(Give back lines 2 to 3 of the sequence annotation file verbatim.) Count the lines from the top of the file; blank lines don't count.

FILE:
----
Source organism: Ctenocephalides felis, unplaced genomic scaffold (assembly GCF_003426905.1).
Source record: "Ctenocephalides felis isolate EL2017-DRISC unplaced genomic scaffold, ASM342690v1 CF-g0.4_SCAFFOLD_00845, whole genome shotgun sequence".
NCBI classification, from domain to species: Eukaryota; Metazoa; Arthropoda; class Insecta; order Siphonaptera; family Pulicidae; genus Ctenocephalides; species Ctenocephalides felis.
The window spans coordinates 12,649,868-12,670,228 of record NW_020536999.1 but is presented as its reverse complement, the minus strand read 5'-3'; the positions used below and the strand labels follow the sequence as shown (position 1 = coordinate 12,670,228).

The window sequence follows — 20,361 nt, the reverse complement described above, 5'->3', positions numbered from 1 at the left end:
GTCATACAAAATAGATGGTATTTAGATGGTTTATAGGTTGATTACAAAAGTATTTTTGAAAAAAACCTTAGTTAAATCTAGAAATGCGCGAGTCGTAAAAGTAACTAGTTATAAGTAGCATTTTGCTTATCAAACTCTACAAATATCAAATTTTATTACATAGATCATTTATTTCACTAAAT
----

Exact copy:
Source record: "Ctenocephalides felis isolate EL2017-DRISC unplaced genomic scaffold, ASM342690v1 CF-g0.4_SCAFFOLD_00845, whole genome shotgun sequence".
NCBI classification, from domain to species: Eukaryota; Metazoa; Arthropoda; class Insecta; order Siphonaptera; family Pulicidae; genus Ctenocephalides; species Ctenocephalides felis.